Sequel Pro is free to download and is currently available for MacOS X and macOS only.
DBeaver is also an open-source database management tool. Unlike Sequel Pro, however, DBeaver is a Java-based tool that supports a multitude of databases and comes with the similar database querying and management tools as Sequel Pro and MySQL Workbench.
Like the other tools we've reviewed, the menu and toolbar is where most of the database features live. Once you've accessed your deployment, you have all the databases and tables situated in the menu. The top center view is where you write your queries, and below that is where the results of the executed query reside.
Selecting a table from the menu will create a new tab in the center view and will show you the properties of the selected table.
Here is where all the information concerning your table columns, foreign keys, constraints references, indices, etc. are created, edited and deleted. Selecting Columns on the Properties side menu, for instance, will show you the selected table's columns, data types, and other options assigned to them.
By right clicking on the view, you'll be given a list of options that are available to modify the columns, which can be done on any of the menu items located in the Properties tab.
Clicking on the Data tab, you'll be given the results of the table. Like the other tools, the table values can be modified and the values will be verified by MySQL.
Perhaps one of the most interesting features of DBeaver is located in the Diagram tab.
Like MySQL Workbench, the Diagram view allows you to view the relationships between tables. While you can’t create new tables, views and define new relationships, you’re able to see tables and their metadata with the diagram.
This image only shows the relationships between the Cars table and others within the database. However, if you select compose from the side menu and then click on the Diagram tab, you'll get a full diagram of all the database tables and relationships.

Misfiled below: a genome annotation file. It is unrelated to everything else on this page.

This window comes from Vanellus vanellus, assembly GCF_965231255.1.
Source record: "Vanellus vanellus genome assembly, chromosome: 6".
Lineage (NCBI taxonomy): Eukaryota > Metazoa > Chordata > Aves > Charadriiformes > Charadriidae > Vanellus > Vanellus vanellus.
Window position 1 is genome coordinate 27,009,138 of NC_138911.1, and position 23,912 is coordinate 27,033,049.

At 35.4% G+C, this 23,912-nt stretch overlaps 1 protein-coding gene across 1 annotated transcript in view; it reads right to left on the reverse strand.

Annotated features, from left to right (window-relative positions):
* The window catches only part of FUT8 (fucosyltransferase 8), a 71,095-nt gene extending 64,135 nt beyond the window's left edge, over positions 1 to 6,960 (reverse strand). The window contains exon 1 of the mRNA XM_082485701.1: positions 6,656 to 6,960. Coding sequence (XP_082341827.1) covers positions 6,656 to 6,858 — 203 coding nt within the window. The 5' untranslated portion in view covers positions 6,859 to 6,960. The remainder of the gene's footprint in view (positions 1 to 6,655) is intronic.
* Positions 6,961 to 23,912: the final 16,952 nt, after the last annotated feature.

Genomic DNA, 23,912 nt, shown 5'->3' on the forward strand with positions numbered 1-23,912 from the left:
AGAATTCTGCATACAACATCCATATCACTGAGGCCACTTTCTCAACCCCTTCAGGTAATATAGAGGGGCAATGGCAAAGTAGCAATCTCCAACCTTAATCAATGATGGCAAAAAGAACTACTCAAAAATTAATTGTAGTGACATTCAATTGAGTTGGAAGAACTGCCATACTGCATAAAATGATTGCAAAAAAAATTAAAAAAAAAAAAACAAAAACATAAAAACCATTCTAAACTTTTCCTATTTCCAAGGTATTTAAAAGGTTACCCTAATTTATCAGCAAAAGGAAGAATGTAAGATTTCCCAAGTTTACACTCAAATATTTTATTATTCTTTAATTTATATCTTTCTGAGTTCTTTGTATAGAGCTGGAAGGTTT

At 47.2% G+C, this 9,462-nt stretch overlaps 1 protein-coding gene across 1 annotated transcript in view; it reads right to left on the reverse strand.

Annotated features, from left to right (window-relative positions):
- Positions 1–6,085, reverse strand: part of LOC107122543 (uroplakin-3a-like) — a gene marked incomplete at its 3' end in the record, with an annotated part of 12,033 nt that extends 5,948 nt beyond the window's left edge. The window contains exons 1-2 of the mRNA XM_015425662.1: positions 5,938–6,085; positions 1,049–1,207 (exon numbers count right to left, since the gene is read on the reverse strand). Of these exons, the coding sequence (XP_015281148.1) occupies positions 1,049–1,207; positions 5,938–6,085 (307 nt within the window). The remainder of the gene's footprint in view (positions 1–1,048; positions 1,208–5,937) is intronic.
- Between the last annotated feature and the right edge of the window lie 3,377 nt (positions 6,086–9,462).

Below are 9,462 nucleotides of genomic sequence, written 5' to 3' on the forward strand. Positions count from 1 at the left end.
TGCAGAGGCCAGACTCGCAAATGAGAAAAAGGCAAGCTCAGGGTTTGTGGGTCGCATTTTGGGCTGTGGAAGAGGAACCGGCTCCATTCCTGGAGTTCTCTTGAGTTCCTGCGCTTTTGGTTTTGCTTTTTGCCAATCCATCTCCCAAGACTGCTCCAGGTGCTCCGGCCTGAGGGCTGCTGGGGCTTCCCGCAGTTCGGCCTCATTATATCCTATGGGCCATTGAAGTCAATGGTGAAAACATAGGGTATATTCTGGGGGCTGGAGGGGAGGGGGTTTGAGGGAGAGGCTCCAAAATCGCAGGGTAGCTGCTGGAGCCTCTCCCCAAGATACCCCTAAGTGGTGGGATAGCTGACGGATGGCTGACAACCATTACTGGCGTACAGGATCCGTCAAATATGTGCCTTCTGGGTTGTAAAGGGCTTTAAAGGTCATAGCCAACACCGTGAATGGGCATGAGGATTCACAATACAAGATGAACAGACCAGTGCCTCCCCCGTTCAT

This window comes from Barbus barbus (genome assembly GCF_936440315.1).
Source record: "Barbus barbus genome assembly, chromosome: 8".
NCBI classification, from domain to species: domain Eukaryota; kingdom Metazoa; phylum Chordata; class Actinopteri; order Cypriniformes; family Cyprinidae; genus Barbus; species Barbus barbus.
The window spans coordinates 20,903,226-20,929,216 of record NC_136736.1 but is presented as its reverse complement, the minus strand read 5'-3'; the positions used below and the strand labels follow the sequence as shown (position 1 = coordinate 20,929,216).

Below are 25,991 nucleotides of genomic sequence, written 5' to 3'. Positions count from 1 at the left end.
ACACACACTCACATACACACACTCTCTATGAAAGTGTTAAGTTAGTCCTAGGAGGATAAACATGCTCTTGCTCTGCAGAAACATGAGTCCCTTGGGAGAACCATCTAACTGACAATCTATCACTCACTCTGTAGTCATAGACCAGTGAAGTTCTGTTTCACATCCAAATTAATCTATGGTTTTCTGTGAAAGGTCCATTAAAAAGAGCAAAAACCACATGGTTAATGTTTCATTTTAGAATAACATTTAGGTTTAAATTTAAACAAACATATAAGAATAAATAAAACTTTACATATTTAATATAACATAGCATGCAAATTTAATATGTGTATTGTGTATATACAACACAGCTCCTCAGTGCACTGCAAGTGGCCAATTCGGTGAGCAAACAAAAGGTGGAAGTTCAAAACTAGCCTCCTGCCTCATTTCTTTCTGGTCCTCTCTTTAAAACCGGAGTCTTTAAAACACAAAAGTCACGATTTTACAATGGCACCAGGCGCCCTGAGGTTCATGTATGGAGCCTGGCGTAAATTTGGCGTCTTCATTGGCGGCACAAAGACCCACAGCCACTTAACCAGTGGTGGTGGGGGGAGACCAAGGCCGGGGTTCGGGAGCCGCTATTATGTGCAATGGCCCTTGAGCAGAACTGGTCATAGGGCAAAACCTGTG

ER diagrams can be saved, but only as images, which makes them useful for presentations or showing them in a report. Unfortunately, unlike MySQL Workbench, they cannot be created and then converted into SQL. Their presence is only to serve as a visual aid.
Creating queries in DBeaver is also a lot like Sequel Pro and MySQL Workbench in that you have to use SQL to query your database. While this might not seem to be a feature that should be highlighted, DBeaver is the only tool that includes an autocomplete feature in the editor.
The autocomplete tool is helpful when writing queries in the SQL editor. To generate hints it uses pre-loaded MySQL metadata and any information loaded from your database.
Autocomplete is also helpful if you use DBeaver’s SQL templates. Templates are adopted from Eclipse code templates that can be configured to hold SQL code and saved with a unique name.
After setting up a template called get_cars, all you have to do is enter the name and press the tab key and it will automatically insert your SQL query. It's a really nice tool to have if you're writing the same query multiple times.
Like MySQL Workbench and Sequel Pro, DBeaver depends on a community of developers to develop new features and improve the database management tool. Also, DBeaver uses plugins developed by the community to tailor the tool to your needs.
DBeaver is available on most platforms and can be downloaded for free.
This was a brief overview of some popular database management tools that you can use right now with your Compose for MySQL deployment. While we didn't cover all of the features of the tools, we wanted to go over the basic features and benefits of each. There are many more tools that are available for Windows, Linux and macOS environments that we didn't cover, but as you can see most of them all contain similar features and have similar capabilities. We suggest to try them all out to understand how they work and to perhaps choose one next time your working with Compose for MySQL.
If you have any feedback about this or any other Compose article, drop the Compose Articles team a line at firstname.lastname@example.org. We're happy to hear from you.